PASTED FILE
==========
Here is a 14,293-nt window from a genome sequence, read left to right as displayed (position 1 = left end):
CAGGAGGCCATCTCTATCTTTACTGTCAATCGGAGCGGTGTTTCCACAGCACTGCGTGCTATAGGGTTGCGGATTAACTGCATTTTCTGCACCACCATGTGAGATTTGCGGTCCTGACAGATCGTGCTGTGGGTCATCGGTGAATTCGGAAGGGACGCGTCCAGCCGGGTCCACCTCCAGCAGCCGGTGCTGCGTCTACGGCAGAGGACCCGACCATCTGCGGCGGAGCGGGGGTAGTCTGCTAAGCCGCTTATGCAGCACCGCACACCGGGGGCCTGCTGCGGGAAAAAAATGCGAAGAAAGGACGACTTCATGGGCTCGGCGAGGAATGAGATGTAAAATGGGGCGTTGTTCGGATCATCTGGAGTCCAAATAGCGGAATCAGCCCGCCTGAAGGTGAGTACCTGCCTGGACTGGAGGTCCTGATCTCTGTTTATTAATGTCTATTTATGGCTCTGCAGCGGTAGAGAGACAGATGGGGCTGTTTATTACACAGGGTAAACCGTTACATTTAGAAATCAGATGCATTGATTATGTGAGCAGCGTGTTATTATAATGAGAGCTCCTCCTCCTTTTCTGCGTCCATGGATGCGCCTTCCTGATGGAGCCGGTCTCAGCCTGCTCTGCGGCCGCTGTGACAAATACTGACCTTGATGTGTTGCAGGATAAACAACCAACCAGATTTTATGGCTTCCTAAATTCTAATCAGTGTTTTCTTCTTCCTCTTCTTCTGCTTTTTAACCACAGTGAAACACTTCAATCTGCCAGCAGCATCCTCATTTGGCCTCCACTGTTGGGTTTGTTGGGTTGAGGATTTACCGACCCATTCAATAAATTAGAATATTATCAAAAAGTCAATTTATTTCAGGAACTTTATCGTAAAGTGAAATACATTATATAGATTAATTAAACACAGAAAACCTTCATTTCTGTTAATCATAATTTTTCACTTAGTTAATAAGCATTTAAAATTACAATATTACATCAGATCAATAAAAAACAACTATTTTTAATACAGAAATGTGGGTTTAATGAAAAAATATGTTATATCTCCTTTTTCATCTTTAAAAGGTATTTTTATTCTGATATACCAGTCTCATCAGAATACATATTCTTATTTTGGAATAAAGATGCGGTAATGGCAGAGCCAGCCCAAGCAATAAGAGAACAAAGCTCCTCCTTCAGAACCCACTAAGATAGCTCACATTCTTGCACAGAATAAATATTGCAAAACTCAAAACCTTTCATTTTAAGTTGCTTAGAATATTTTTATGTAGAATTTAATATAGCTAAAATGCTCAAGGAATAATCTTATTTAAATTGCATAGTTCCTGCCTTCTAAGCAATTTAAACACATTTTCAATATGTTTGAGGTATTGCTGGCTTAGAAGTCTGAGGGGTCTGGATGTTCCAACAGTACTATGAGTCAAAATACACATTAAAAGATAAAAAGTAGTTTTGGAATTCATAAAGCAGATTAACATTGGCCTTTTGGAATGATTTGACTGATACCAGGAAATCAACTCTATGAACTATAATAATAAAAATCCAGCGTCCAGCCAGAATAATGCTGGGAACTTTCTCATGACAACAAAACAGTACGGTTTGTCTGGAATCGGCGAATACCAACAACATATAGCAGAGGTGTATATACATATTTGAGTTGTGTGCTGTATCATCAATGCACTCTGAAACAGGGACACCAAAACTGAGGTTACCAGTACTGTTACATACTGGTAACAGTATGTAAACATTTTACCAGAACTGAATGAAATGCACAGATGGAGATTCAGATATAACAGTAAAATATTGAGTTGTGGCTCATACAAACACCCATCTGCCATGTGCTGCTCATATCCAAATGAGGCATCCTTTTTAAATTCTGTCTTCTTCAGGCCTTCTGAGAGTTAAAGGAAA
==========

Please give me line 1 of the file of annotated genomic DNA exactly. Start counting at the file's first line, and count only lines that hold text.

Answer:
Here is a 14,293-nt window from a genome sequence, read left to right as displayed (position 1 = left end):